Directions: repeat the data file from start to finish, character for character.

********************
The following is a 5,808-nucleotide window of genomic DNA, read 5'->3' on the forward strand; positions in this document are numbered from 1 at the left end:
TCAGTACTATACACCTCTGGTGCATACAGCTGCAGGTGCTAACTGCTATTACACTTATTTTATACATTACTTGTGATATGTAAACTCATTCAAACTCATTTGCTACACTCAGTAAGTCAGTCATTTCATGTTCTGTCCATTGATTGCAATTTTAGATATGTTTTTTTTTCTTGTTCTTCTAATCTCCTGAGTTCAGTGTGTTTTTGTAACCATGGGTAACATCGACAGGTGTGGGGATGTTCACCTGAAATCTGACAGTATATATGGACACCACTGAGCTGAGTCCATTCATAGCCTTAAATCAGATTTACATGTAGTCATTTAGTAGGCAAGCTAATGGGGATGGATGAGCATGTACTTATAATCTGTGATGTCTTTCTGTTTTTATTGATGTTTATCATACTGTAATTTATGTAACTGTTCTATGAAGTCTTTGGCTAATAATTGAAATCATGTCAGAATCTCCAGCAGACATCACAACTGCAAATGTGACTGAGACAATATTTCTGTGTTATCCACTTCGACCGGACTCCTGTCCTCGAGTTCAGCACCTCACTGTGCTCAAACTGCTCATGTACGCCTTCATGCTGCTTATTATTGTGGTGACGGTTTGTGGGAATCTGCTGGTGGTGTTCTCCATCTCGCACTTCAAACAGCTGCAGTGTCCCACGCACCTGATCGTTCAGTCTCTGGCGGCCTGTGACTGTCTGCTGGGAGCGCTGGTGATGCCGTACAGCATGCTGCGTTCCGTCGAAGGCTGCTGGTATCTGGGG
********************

The following is a 5,808-nucleotide window of genomic DNA, read 5'->3' on the forward strand; positions in this document are numbered from 1 at the left end:
TCAGTACTATACACCTCTGGTGCATACAGCTGCAGGTGCTAACTGCTATTACACTTATTTTATACATTACTTGTGATATGTAAACTCATTCAAACTCATTTGCTACACTCAGTAAGTCAGTCATTTCATGTTCTGTCCATTGATTGCAATTTTAGATATGTTTTTTTTTCTTGTTCTTCTAATCTCCTGAGTTCAGTGTGTTTTTGTAACCATGGGTAACATCGACAGGTGTGGGGATGTTCACCTGAAATCTGACAGTATATATGGACACCACTGAGCTGAGTCCATTCATAGCCTTAAATCAGATTTACATGTAGTCATTTAGTAGGCAAGCTAATGGGGATGGATGAGCATGTACTTATAATCTGTGATGTCTTTCTGTTTTTATTGATGTTTATCATACTGTAATTTATGTAACTGTTCTATGAAGTCTTTGGCTAATAATTGAAATCATGTCAGAATCTCCAGCAGACATCACAACTGCAAATGTGACTGAGACAATATTTCTGTGTTATCCACTTCGACCGGACTCCTGTCCTCGAGTTCAGCACCTCACTGTGCTCAAACTGCTCATGTACGCCTTCATGCTGCTTATTATTGTGGTGACGGTTTGTGGGAATCTGCTGGTGGTGTTCTCCATCTCGCACTTCAAACAGCTGCAGTGTCCCACGCACCTGATCGTTCAGTCTCTGGCGGCCTGTGACTGTCTGCTGGGAGCGCTGGTGATGCCGTACAGCATGCTGCGTTCCGTCGAAGGCTGCTGGTATCTGGGG